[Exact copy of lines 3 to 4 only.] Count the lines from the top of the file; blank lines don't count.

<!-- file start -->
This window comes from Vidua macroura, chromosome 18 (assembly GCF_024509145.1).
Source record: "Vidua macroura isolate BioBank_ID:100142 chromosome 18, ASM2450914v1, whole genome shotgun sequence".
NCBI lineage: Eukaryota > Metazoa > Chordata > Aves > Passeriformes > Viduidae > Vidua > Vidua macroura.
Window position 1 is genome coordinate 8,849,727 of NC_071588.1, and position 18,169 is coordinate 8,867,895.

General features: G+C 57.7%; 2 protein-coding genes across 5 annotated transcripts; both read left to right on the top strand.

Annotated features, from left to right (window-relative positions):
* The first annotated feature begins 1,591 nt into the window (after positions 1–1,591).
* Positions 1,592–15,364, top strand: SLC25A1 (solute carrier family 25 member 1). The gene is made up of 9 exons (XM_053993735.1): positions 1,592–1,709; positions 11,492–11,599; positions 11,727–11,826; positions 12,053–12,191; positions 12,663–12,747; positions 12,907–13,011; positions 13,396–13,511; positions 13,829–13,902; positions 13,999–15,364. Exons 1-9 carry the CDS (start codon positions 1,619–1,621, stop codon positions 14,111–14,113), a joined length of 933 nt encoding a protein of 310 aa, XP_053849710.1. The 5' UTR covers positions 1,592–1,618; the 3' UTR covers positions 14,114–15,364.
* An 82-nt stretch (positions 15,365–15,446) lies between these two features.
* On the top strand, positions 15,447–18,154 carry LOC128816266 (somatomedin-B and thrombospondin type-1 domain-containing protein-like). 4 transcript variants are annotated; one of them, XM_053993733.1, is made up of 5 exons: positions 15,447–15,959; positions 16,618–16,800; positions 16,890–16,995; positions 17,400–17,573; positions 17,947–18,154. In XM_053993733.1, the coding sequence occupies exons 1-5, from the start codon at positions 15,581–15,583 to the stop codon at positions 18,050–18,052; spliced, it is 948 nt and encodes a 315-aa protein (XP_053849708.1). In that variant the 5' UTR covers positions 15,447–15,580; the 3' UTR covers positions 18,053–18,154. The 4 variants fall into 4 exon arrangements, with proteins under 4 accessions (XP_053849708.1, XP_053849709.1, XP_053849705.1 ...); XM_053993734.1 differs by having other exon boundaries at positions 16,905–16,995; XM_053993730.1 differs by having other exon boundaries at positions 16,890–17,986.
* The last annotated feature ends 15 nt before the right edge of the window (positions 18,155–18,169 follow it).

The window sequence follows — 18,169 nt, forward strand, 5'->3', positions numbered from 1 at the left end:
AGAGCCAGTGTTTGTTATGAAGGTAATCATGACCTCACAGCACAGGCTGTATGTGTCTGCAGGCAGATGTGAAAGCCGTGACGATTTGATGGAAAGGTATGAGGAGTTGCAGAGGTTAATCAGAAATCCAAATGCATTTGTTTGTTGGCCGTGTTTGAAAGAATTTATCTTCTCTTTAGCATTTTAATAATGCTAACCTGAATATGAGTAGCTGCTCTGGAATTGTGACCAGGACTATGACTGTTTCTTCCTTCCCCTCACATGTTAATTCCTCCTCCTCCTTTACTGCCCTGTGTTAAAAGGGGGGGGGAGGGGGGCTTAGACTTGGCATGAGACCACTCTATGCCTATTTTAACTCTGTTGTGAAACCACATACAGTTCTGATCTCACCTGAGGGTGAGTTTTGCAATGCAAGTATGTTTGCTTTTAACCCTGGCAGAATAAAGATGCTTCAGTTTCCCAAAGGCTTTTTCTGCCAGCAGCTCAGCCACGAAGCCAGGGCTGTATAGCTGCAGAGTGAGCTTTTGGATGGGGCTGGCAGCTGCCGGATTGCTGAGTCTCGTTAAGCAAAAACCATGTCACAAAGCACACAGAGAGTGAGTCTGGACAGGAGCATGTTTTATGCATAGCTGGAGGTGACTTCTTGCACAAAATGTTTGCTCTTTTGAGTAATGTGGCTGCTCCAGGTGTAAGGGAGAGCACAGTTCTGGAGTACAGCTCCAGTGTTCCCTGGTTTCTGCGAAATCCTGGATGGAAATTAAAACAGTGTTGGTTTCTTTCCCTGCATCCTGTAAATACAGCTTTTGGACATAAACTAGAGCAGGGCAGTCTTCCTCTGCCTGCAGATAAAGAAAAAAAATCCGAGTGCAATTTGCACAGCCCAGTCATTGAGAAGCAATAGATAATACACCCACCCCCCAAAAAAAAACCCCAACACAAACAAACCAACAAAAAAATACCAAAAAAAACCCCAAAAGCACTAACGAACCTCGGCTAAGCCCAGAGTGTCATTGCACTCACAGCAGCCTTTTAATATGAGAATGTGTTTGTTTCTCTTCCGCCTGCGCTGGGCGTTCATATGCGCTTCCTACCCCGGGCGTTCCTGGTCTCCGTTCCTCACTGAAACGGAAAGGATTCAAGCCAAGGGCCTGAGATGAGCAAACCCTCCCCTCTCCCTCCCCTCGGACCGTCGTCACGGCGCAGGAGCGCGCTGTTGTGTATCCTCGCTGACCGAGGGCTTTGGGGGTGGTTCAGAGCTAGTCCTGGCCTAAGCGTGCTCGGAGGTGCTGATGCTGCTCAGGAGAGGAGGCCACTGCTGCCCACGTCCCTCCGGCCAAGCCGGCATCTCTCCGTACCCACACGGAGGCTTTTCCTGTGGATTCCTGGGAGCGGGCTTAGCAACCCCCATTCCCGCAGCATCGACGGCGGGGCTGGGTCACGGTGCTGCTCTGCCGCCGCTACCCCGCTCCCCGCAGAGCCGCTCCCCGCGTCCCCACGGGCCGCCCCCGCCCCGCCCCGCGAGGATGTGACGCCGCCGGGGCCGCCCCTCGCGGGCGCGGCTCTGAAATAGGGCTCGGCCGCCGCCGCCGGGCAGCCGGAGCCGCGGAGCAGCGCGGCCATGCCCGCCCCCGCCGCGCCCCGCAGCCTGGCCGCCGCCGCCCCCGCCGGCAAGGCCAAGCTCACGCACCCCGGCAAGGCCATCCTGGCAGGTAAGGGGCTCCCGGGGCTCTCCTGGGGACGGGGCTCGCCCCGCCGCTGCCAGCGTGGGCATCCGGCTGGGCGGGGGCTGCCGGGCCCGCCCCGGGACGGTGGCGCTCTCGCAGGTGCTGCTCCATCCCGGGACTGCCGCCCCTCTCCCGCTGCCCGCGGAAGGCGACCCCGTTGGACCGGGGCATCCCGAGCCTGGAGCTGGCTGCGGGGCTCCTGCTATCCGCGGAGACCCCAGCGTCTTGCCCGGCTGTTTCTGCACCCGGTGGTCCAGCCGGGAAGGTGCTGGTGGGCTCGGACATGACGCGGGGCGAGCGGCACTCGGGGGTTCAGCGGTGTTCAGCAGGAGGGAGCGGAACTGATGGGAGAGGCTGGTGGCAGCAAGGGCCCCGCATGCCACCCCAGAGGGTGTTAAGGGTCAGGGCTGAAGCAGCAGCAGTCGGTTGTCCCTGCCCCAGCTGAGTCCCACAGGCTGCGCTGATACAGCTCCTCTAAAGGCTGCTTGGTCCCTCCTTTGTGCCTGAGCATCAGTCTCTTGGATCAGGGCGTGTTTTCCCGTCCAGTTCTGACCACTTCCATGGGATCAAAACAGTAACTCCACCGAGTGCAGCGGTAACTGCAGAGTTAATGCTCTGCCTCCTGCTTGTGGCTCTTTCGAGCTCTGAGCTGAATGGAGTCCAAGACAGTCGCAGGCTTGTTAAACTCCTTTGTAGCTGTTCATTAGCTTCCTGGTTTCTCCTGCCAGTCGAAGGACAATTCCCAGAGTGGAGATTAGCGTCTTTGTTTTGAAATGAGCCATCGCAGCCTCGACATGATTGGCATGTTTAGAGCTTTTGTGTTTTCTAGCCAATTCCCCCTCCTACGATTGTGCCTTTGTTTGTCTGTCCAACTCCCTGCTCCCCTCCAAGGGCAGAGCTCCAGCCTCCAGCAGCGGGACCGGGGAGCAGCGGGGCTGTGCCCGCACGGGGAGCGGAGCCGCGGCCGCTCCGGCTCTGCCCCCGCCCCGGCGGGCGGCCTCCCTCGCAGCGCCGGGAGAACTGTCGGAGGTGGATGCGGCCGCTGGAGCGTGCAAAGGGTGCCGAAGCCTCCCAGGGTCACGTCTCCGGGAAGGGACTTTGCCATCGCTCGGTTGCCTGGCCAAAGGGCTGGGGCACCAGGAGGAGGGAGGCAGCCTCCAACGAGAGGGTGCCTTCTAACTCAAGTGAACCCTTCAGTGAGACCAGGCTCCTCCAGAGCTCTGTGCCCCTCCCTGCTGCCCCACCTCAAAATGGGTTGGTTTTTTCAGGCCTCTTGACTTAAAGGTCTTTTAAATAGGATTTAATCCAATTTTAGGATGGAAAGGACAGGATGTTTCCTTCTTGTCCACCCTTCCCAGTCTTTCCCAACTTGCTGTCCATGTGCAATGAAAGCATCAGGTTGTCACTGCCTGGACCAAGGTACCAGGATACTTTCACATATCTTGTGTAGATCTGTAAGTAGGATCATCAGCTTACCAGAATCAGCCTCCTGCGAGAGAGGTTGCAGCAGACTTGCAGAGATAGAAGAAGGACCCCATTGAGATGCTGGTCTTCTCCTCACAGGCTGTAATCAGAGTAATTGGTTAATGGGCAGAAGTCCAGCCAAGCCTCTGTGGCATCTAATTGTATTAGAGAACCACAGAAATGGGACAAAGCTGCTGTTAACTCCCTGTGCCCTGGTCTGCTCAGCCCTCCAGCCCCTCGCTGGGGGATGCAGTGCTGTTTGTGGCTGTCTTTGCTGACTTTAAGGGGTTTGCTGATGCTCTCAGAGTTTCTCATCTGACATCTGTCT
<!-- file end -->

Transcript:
NCBI lineage: Eukaryota > Metazoa > Chordata > Aves > Passeriformes > Viduidae > Vidua > Vidua macroura.
Window position 1 is genome coordinate 8,849,727 of NC_071588.1, and position 18,169 is coordinate 8,867,895.